Before I share my understanding of how your website visitors can provide tracking consent, I have to offer this warning:
I am not an attorney. So, this post is not providing you with legal advice about cookie consent. I can only share my simple, caveman-like understanding of this process. You should consult your attorney before implementing any of these ideas.
Here's my interpretation of how consent requirements work under GDPR.
Advanced Google Analytics collection and tracking under GDPR
Many of us want to continue collecting user data. This data helps enhance our analytics. As we've discussed in previous posts, the collection of user data enables features like segmentation, table filters, and more.
If you use advanced Google Analytics tracking features, or you collect third-party data, you most likely need a cookie consent banner, at least for your EEA users.
Cookie consent notifications have conquered the internet. Here's an example of a consent notification on a website using a tool called Cookiebot.
If you click to see the cookie declaration, it shows where they embed their cookies.
The actual text you have to put on your cookie banner for Google Analytics 4 depends on whether you are using a basic or advanced installation.
On the banner itself, a generic text can do.
Your cookie banner text can for example mention the following text:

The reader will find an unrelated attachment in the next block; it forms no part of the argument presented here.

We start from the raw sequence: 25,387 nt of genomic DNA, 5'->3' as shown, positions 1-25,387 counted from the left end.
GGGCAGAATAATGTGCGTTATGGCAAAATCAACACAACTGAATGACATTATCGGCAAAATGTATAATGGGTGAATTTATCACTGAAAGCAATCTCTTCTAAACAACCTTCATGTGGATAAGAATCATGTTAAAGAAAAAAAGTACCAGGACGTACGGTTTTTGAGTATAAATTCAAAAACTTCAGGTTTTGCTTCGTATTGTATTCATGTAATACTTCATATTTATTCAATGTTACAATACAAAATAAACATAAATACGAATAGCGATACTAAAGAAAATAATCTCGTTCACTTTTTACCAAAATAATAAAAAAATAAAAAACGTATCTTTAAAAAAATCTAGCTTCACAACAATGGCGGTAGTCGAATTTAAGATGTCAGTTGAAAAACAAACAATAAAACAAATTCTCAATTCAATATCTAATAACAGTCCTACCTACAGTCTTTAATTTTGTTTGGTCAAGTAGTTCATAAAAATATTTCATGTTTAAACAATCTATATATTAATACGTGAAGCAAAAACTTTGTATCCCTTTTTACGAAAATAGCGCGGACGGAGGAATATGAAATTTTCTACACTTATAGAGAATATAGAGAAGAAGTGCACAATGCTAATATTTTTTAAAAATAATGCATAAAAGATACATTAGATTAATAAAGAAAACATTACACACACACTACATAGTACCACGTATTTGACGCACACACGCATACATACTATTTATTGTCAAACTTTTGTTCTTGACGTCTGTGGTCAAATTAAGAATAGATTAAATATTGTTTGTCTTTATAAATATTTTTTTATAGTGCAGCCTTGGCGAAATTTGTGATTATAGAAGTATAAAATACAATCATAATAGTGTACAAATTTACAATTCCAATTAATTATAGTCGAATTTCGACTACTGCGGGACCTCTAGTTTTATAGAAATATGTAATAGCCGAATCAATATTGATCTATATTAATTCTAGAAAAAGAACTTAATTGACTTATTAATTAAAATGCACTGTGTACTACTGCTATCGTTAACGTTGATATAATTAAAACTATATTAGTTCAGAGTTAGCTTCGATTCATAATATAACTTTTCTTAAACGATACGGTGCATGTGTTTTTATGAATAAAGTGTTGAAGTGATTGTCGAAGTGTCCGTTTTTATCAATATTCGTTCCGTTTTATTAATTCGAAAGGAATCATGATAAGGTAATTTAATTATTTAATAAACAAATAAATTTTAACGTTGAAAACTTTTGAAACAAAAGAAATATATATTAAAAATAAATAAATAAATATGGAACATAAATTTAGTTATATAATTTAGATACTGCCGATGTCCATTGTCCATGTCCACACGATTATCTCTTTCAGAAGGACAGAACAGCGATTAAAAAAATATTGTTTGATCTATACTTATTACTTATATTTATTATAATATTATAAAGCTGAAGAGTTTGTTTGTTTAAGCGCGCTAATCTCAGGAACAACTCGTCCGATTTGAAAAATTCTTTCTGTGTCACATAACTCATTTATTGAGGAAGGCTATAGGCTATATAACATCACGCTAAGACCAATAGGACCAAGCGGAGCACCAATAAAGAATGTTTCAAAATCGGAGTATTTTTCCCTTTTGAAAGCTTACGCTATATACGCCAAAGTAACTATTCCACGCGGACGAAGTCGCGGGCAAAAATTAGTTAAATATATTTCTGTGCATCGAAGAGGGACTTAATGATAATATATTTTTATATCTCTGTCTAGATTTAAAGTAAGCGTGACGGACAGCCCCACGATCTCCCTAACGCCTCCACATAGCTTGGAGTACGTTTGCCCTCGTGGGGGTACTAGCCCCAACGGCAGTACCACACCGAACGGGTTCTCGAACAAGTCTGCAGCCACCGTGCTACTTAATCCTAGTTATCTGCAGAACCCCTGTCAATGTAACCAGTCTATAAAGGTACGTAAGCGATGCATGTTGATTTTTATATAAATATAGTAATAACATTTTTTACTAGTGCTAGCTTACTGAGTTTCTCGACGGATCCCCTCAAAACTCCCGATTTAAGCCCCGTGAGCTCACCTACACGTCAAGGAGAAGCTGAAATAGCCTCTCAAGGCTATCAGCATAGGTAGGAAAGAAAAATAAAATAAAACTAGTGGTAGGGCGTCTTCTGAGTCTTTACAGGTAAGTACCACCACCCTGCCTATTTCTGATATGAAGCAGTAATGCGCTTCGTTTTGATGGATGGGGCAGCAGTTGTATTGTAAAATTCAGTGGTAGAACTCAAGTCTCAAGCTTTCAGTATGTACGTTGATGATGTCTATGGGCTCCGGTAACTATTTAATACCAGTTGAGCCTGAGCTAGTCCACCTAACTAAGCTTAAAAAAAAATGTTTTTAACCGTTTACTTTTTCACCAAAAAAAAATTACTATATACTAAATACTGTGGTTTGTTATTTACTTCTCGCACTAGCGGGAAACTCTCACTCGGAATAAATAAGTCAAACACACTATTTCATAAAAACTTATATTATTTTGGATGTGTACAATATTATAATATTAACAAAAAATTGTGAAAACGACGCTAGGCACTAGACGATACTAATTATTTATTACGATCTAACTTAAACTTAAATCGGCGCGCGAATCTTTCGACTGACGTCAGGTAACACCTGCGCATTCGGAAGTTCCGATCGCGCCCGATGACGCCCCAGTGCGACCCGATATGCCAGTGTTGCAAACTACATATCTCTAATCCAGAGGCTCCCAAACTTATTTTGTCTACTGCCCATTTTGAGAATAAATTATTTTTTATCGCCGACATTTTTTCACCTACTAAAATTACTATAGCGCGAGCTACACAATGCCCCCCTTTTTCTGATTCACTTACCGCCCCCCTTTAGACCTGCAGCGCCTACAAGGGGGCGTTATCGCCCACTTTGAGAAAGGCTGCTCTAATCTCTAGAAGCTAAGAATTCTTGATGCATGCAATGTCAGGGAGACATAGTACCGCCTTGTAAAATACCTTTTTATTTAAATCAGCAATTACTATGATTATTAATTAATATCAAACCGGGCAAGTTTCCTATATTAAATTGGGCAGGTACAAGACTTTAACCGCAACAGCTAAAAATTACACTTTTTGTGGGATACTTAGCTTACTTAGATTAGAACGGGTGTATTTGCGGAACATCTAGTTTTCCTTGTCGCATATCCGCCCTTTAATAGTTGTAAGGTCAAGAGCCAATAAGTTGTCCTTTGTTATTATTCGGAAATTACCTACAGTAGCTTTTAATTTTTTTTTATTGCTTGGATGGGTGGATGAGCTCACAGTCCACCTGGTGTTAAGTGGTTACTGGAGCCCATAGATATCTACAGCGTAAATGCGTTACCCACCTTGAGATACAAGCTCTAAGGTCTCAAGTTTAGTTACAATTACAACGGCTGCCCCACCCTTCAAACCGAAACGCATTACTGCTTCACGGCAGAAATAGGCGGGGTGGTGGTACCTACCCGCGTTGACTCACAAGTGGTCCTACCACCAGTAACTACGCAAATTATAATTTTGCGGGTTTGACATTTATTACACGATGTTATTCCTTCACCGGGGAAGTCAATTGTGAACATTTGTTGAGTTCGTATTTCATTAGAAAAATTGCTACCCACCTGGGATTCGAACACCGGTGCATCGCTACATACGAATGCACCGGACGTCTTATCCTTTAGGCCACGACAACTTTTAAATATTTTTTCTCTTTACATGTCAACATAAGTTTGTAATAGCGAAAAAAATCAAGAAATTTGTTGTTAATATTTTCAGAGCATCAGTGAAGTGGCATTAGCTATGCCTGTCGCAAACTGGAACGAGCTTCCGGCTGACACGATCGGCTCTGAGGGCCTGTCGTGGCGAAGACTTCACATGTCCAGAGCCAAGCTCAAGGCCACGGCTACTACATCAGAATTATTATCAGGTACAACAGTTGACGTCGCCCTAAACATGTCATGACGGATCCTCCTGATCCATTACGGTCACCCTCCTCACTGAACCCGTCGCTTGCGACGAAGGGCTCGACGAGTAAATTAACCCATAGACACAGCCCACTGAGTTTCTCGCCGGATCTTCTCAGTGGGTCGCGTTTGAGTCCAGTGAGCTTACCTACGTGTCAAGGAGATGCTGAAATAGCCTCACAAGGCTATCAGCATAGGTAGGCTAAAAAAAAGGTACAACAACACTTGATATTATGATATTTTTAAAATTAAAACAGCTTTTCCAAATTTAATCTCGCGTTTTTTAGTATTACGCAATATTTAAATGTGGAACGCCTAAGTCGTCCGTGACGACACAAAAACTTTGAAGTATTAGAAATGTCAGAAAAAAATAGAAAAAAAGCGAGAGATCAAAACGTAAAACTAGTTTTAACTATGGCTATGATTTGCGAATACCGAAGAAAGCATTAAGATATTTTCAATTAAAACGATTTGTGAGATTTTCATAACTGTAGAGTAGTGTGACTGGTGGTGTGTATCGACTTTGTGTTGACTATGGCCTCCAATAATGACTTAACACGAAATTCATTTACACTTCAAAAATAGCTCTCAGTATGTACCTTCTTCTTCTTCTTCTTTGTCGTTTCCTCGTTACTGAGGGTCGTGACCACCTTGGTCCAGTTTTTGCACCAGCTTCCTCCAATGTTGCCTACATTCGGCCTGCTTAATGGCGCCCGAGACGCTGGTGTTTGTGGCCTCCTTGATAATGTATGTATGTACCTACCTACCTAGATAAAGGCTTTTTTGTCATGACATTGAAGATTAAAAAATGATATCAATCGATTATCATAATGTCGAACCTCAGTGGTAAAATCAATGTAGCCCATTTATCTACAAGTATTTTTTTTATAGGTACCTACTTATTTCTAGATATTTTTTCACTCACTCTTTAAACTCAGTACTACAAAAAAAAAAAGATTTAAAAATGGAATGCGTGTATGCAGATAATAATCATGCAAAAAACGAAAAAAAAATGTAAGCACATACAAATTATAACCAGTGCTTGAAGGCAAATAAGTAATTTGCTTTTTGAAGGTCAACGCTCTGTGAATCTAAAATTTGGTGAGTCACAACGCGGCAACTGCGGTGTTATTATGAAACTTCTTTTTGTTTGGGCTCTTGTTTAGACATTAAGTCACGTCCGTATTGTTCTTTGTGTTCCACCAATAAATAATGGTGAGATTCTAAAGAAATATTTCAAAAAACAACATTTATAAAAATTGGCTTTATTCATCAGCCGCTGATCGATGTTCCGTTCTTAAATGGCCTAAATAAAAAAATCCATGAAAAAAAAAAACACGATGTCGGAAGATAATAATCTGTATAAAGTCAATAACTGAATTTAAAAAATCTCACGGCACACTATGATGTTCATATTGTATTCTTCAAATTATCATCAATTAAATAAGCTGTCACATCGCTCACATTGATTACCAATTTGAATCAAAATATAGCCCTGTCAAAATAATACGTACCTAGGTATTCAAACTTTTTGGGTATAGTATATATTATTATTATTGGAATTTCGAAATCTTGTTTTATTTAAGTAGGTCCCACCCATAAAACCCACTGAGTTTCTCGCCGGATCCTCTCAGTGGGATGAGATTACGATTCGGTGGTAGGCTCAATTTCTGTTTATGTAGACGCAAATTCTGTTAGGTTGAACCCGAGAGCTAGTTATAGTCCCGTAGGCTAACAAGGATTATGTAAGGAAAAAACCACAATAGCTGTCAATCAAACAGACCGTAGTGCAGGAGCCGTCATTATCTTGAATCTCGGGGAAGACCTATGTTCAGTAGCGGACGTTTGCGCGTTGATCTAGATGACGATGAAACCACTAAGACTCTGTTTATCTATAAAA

Or here is another example of a text for a cookie banner:
Cookie settings on this website
Apply these tips too:
- Make sure you use exactly the same text as on your cookie consent buttons. Don’t say click “OK”, if your consent button mentions “I agree”.
- Make sure users can opt out for cookies that aren’t essential for the website to work. Google Analytics cookies, for instance, are not essential.
Depending on the available space you have in your consent banner, you can also give a more specific explanation about all the service providers that place cookies on your site.
For Google Analytics 4, your consent text may be classified as a performance or analytics cookie. It’s important that you mention the purpose. For example:
Performance (or analytics) cookies are used to see how users interact with our website, such as the pages they view.